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BC to Host AHANA Retention Conference

(9-24-99) - The Boston College Office of AHANA Student Programs, highly regarded for its success at seeing students of color through to graduation, will host a conference Oct. 21-22 on the retention of African, Hispanic, Asian and Native American students.

"Models of Success: Retention of AHANA Students from Elementary Through College Years" will draw educators from across the country as well as representatives from several area school programs that have taken innovative approaches to retaining students of color.

Boston College is credited with setting an example for institutions seeking to retain AHANA students. By providing key services such as academic advising, tutoring and personal counseling, the AHANA Student Programs Office has seen the AHANA retention rate at BC rise from 17 percent two decades ago to more than 90 percent today.

A series of distinguished speakers will highlight the event, which will begin in the Heights Room of the Lower Campus Dining Hall, followed by an exhibition of successful retention programs in the adjacent Newton and Boston rooms.

The conference will get underway at 2 p.m. on Thursday, Oct. 21, with Syracuse University Professor of education Vincent Tinto presenting "Building Environments of Success" and Frank Hale, distinguished university representative and consultant from Ohio State University, speaking on "The Challenges that Colleges Face in Light of Educational Environments."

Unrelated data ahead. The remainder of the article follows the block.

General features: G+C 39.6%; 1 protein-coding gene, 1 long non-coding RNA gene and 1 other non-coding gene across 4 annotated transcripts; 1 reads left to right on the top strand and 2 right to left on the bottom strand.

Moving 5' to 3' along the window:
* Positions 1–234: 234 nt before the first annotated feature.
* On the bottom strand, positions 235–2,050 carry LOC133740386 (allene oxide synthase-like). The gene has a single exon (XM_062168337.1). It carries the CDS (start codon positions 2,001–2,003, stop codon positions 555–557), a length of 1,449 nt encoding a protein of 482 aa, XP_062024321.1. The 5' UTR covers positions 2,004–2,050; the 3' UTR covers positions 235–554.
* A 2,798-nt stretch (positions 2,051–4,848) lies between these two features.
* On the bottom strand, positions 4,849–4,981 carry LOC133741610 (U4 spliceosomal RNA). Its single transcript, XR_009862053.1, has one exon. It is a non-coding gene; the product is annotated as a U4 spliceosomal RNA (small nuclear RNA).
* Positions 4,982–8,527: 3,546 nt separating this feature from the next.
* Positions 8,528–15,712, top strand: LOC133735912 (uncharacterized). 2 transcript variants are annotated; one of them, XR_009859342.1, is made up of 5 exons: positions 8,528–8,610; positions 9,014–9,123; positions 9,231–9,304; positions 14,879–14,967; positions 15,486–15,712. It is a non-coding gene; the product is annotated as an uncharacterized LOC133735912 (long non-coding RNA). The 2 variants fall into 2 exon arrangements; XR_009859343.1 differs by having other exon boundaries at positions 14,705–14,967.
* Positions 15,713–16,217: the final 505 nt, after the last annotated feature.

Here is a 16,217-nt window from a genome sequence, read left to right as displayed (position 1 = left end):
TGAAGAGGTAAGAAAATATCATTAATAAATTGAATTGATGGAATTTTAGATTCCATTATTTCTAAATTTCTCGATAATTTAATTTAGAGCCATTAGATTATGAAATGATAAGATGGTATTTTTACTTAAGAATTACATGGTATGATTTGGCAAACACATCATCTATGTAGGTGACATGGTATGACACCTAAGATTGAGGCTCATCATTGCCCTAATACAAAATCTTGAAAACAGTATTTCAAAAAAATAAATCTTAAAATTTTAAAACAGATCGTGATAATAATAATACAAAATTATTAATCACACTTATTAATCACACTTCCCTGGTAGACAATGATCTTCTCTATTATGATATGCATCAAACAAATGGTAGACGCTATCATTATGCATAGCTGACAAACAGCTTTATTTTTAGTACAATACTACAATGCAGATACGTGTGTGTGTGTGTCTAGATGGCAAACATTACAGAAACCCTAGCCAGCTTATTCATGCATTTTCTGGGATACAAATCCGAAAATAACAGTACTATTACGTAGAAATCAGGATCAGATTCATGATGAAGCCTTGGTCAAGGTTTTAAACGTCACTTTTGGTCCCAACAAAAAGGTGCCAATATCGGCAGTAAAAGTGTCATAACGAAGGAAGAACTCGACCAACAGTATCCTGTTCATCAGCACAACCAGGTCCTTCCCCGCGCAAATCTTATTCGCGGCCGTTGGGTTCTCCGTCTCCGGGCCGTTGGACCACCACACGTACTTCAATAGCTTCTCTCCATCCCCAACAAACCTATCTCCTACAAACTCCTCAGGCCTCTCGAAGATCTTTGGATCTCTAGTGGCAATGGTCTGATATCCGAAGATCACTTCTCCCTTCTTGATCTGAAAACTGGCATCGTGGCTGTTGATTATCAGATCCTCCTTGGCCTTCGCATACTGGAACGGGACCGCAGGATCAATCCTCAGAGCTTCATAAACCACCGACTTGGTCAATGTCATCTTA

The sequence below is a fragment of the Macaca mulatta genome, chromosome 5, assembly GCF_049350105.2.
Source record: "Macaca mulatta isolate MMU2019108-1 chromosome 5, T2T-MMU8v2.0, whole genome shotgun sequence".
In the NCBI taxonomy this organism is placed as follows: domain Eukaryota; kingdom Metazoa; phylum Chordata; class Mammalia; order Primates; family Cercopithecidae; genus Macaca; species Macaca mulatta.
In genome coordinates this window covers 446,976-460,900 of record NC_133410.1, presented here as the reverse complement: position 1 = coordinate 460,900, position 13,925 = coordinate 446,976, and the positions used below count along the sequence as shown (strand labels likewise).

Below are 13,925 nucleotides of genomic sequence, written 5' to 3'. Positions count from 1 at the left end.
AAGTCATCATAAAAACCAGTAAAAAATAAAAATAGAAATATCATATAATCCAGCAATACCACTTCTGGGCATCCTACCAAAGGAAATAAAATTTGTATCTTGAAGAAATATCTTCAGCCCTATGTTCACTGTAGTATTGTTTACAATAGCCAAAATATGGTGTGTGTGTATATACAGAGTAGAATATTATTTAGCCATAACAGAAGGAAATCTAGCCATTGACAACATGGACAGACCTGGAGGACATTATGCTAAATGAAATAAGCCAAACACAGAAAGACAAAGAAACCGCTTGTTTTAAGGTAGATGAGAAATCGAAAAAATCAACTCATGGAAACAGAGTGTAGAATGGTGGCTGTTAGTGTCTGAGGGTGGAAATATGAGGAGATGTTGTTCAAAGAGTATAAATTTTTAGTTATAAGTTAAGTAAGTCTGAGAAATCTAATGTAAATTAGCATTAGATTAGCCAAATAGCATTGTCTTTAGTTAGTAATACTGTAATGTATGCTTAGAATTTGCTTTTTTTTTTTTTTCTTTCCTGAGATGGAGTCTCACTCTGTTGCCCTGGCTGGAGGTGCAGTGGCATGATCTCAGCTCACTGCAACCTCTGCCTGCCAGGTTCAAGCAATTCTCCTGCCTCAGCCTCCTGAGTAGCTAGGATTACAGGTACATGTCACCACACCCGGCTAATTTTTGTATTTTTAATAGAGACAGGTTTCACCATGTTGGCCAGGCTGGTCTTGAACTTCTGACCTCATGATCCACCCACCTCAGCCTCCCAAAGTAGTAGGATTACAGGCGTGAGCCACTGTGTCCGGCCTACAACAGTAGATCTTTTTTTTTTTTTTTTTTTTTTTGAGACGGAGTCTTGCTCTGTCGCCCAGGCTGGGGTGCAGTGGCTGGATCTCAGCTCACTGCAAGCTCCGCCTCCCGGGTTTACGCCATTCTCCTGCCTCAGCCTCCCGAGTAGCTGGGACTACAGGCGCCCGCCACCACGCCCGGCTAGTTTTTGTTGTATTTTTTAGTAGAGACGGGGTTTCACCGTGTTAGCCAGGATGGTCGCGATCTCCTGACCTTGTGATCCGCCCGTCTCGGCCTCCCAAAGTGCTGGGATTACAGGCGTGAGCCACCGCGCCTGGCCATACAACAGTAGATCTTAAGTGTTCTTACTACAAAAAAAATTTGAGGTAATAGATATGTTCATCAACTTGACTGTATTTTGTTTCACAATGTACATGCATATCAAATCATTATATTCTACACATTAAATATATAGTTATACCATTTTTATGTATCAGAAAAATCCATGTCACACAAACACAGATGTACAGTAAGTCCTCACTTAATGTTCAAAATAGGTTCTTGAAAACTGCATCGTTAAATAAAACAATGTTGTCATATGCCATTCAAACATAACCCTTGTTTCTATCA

The presentation of model programs will begin at 4:30 p.m. Representatives will be on hand from the Gardner School Partnership, through which BC, the Boston Public Schools and local agencies have established an extended services program at an Allston elementary school. Other featured programs will include Paige Academy and the Jesuit-run Nativity Prep School of Roxbury; MASS PEP, a pre-engineering program at Wentworth Institute; Upward Bound, a summer program for high-school students at Rhode Island College; and the Urban Scholars Program of the University of Massachusetts-Boston Graduate School of Education.

A 9 a.m. panel presentation in the Heights Room on educational research affecting AHANA students will kick off the next day's schedule. Lynch School of Education Dean Mary Brabeck will discuss the role of university educators and Boisi Professor of Education George Madaus will speak on the impact of standardized tests on different ethnic groups. Harvard University Professor of Education and Social Policy Gary Orfield and UMass-Boston Professor of Education and Asian-American Studies Peter Kiang also will make presentations.

Gasson 100 will be the setting for the event's afternoon schedule on Oct. 22. AHANA Student Programs Director Donald Brown and staff will discuss their office's approach, with other presentations by Northwestern University Vice President for Research Lydia Villa-Komaroff and William Sedlacek, professor of education and assistant director of counseling at the University of Maryland.

"Many of our AHANA students have gone on to become lawyers, doctors and educators because BC gave them a chance they did not have before," said Brown. "I hope other schools with low retention rates can benefit from our experiences."

Information on the event is available from the Office of AHANA Student Programs at (617) 552-3358.

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